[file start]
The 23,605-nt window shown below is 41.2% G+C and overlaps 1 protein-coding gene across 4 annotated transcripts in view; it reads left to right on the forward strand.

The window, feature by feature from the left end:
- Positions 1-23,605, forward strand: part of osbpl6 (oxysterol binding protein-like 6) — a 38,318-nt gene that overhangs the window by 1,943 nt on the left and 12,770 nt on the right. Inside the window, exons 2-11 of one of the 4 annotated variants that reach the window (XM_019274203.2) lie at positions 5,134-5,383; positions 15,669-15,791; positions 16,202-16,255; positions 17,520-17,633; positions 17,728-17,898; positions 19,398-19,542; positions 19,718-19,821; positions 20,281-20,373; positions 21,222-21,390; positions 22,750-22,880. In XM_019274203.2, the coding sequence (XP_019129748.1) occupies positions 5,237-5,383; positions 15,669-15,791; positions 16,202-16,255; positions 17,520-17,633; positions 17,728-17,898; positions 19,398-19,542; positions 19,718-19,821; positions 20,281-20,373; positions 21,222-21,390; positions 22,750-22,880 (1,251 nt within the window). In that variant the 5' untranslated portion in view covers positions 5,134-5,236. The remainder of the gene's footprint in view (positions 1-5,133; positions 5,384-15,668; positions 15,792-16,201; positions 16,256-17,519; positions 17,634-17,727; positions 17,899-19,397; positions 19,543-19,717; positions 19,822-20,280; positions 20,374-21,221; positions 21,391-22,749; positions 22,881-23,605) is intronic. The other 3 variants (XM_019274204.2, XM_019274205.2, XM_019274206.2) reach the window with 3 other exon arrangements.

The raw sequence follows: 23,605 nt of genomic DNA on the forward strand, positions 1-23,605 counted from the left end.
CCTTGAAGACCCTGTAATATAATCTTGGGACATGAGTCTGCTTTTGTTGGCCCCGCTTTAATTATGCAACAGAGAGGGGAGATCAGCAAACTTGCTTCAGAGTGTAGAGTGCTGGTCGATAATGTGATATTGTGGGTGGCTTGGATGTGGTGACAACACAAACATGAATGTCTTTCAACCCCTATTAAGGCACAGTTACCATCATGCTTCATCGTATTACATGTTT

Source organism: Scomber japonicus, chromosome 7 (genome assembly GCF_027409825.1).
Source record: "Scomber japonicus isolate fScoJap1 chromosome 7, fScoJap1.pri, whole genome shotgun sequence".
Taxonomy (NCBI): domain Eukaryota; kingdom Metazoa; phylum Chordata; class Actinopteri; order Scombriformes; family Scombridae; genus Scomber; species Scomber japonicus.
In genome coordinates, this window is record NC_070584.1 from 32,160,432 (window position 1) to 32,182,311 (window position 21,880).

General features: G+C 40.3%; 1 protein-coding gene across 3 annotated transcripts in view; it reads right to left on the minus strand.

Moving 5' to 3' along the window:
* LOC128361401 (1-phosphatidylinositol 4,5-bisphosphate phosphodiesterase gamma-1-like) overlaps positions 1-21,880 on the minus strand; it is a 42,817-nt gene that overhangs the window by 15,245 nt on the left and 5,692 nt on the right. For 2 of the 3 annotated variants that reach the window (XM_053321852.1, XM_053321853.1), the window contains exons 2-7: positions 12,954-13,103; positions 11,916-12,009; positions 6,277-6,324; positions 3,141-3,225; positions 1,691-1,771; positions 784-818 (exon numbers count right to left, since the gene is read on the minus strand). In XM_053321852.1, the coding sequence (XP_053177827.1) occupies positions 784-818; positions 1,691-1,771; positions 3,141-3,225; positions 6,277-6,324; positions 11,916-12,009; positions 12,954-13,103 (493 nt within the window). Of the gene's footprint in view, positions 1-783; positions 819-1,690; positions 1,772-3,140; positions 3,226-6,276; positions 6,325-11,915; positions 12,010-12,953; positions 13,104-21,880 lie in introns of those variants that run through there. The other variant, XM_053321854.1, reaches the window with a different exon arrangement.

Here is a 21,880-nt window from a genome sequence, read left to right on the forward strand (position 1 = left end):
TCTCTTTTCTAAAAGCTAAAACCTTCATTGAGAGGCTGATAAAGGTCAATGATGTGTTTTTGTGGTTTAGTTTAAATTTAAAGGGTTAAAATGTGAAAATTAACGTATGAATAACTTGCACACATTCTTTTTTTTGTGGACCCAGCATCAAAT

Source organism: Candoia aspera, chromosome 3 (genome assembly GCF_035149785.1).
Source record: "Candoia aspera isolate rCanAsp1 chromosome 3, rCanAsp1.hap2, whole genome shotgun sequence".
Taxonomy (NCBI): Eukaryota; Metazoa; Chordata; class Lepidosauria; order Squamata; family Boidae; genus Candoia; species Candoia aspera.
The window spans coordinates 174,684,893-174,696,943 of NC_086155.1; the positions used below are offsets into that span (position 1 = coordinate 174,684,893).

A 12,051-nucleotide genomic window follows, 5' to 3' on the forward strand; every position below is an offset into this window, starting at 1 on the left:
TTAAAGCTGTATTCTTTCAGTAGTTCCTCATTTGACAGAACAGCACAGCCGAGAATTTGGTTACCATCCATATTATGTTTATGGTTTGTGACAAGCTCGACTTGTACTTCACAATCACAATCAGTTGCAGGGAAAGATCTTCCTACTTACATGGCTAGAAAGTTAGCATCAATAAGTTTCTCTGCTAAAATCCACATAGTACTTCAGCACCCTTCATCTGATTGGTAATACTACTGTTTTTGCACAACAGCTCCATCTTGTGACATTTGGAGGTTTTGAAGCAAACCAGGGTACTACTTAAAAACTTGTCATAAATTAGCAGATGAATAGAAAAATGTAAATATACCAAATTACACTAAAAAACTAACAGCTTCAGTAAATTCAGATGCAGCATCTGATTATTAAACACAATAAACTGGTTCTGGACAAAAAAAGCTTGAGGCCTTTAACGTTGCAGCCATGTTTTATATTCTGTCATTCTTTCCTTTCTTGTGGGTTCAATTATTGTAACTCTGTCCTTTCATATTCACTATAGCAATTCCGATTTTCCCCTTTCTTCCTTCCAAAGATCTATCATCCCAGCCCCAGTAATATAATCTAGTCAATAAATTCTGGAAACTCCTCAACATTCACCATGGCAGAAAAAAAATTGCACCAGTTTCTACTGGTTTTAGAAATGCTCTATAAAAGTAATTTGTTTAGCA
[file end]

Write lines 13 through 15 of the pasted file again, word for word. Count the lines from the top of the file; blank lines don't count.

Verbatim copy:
Here is a 21,880-nt window from a genome sequence, read left to right on the forward strand (position 1 = left end):
TCTCTTTTCTAAAAGCTAAAACCTTCATTGAGAGGCTGATAAAGGTCAATGATGTGTTTTTGTGGTTTAGTTTAAATTTAAAGGGTTAAAATGTGAAAATTAACGTATGAATAACTTGCACACATTCTTTTTTTTGTGGACCCAGCATCAAAT

Source organism: Candoia aspera, chromosome 3 (genome assembly GCF_035149785.1).